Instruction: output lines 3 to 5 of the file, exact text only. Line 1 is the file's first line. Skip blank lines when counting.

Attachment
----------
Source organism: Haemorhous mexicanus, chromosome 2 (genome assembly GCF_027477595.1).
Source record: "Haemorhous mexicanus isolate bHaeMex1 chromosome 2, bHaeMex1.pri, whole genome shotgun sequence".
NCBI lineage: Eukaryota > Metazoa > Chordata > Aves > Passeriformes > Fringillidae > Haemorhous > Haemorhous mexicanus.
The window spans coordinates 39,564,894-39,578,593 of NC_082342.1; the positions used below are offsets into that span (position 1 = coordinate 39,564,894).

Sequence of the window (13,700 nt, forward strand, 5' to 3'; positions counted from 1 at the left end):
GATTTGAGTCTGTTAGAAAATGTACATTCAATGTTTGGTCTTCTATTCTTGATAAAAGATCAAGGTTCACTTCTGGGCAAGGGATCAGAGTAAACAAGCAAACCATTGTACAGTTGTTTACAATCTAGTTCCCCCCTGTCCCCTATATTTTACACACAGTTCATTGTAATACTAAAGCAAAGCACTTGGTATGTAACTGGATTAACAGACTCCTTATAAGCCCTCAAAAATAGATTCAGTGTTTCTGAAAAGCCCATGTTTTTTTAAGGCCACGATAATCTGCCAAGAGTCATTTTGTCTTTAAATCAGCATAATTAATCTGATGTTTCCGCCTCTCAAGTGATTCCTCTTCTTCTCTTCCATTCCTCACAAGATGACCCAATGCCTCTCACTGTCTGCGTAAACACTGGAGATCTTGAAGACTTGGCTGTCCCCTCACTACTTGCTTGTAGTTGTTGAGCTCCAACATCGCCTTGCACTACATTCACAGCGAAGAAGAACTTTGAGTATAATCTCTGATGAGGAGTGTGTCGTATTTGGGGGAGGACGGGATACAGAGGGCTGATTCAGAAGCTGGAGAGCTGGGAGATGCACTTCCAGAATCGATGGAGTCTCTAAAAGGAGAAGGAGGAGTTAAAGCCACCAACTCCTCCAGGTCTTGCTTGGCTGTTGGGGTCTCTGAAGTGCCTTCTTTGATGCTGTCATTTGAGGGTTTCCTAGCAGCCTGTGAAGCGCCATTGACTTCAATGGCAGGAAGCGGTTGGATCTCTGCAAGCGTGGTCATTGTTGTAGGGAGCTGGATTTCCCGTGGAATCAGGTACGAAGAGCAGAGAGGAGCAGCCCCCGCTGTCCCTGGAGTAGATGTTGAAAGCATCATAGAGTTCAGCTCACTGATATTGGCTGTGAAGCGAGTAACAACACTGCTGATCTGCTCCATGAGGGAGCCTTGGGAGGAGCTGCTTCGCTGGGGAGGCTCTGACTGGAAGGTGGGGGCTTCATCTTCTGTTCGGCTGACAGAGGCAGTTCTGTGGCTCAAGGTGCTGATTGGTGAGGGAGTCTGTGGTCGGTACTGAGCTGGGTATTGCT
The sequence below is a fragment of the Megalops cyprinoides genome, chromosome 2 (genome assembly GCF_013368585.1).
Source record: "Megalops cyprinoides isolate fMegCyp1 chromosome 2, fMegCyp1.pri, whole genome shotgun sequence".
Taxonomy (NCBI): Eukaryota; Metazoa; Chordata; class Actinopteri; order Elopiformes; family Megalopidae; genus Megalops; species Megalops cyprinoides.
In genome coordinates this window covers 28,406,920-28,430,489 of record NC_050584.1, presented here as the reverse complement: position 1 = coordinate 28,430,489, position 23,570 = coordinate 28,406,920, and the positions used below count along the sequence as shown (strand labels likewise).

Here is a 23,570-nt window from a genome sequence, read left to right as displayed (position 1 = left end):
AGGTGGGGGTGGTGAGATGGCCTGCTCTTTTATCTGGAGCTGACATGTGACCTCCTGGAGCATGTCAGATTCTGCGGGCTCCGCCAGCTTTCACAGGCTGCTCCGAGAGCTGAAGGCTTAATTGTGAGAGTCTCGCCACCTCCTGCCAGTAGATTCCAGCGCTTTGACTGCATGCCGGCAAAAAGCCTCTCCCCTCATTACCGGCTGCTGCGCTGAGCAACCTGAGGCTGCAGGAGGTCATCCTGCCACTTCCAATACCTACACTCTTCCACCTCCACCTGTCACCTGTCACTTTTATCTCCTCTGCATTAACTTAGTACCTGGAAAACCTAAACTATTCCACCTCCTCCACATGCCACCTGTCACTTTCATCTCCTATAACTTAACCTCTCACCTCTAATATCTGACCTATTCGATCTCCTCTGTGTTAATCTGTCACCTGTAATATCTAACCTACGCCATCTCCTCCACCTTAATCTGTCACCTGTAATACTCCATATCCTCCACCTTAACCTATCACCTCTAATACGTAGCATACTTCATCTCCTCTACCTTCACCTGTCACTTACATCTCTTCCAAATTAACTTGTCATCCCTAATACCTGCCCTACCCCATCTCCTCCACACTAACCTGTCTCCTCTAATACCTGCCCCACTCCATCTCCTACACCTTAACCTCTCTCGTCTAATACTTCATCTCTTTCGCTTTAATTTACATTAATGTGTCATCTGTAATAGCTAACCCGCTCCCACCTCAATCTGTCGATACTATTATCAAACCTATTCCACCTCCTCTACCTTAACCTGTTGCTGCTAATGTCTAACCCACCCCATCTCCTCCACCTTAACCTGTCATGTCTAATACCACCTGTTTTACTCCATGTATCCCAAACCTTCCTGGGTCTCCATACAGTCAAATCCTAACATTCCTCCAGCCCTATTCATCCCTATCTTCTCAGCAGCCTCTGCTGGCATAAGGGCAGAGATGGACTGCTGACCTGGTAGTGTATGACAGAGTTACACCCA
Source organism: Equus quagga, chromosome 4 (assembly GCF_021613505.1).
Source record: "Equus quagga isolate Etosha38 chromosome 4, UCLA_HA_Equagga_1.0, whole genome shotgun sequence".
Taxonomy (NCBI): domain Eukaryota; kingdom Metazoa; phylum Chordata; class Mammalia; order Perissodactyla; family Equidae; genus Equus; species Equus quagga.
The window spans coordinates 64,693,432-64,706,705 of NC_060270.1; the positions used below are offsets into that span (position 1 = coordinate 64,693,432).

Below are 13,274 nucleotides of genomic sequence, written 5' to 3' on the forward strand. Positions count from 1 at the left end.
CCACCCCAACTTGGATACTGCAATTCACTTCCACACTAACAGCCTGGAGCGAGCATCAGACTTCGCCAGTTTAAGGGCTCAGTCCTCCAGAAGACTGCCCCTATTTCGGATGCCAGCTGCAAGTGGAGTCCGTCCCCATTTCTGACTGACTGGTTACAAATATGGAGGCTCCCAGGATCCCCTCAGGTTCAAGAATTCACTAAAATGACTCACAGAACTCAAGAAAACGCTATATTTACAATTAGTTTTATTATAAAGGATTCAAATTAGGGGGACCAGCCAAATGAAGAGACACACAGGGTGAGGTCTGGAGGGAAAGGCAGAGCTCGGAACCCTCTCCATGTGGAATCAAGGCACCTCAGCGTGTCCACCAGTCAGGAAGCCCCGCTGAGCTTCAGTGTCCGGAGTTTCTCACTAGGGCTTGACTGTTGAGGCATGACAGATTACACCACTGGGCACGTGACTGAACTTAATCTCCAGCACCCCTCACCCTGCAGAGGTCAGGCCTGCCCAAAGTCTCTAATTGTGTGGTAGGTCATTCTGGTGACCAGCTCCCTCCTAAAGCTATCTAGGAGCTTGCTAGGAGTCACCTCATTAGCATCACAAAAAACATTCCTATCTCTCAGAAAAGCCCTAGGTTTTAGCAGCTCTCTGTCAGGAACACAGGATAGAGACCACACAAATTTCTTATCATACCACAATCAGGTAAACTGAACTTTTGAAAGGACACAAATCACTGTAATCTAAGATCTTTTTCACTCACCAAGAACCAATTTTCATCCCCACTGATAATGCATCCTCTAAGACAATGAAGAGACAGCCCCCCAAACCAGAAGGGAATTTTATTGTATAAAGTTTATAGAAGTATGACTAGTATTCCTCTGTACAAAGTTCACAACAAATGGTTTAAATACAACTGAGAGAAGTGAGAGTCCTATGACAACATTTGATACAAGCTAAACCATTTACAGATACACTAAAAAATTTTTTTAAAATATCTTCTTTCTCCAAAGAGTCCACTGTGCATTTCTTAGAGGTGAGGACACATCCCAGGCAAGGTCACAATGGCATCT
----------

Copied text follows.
NCBI lineage: Eukaryota > Metazoa > Chordata > Aves > Passeriformes > Fringillidae > Haemorhous > Haemorhous mexicanus.
The window spans coordinates 39,564,894-39,578,593 of NC_082342.1; the positions used below are offsets into that span (position 1 = coordinate 39,564,894).

Sequence of the window (13,700 nt, forward strand, 5' to 3'; positions counted from 1 at the left end):